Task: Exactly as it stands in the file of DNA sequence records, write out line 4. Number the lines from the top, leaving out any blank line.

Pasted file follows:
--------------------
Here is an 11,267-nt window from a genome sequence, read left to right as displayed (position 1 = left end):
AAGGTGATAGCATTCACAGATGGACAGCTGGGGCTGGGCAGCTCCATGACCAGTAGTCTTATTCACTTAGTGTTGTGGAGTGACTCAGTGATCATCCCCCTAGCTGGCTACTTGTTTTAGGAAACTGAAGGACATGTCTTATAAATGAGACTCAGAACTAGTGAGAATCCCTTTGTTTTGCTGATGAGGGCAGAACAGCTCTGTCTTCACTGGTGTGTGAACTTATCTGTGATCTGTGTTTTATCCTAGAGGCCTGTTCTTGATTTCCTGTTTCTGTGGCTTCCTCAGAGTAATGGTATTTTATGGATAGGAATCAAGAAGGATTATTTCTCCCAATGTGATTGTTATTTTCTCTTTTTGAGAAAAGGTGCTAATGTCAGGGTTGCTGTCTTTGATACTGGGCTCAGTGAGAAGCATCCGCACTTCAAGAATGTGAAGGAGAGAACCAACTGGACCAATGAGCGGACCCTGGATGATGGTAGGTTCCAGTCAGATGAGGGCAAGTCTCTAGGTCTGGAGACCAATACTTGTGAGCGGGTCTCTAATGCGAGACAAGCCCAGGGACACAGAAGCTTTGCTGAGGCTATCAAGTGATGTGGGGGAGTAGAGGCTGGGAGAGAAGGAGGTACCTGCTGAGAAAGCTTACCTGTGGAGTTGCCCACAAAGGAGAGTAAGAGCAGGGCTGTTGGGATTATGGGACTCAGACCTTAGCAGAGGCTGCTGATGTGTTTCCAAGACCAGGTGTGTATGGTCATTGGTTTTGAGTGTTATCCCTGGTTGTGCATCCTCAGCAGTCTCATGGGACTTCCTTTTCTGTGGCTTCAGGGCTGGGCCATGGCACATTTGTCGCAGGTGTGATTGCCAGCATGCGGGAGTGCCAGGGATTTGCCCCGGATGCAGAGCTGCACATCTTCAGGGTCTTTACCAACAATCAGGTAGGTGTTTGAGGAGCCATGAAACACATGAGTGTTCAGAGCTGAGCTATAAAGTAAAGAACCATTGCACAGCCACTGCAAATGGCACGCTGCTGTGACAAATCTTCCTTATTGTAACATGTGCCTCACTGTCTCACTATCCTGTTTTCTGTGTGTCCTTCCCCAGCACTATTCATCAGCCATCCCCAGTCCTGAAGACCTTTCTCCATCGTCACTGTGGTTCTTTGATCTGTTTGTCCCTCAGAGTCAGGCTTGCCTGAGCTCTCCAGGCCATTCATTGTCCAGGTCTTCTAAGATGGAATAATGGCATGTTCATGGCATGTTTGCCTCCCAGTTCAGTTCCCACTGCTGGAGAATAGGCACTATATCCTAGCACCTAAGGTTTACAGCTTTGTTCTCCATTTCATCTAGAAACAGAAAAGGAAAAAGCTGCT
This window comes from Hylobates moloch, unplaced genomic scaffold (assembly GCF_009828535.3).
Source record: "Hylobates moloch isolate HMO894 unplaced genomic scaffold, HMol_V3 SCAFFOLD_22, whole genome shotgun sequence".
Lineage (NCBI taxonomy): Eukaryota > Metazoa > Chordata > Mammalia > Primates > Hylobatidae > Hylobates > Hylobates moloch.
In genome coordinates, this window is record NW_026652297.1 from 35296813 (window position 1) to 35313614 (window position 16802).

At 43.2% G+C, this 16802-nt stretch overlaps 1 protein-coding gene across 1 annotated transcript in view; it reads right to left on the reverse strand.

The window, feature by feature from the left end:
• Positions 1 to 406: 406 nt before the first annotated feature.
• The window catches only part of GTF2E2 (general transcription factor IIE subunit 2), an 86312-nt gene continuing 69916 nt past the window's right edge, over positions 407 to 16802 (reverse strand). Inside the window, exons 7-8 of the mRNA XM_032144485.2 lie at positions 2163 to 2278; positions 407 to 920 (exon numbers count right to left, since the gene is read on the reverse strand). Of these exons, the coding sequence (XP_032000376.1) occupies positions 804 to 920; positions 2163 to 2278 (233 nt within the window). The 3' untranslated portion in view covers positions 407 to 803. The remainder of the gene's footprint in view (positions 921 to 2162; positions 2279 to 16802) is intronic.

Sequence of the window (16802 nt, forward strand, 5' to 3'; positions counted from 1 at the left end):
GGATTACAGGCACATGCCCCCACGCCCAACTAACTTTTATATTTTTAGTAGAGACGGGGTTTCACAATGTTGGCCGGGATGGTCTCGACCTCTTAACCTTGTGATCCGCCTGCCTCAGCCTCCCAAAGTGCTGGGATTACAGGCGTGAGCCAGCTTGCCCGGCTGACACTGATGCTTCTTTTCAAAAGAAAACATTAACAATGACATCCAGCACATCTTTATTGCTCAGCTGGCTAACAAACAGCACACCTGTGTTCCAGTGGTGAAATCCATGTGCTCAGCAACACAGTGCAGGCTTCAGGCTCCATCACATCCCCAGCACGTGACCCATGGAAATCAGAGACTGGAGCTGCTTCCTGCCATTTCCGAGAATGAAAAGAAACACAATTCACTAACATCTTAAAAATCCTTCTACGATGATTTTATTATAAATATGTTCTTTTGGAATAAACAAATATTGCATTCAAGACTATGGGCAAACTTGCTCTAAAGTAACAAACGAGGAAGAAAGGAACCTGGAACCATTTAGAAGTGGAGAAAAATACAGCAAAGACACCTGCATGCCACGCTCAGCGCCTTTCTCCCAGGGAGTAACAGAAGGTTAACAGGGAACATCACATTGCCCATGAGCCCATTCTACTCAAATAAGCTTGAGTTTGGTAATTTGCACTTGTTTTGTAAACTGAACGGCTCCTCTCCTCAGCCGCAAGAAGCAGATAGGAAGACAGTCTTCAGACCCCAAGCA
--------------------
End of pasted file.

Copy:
Source record: "Hylobates moloch isolate HMO894 unplaced genomic scaffold, HMol_V3 SCAFFOLD_22, whole genome shotgun sequence".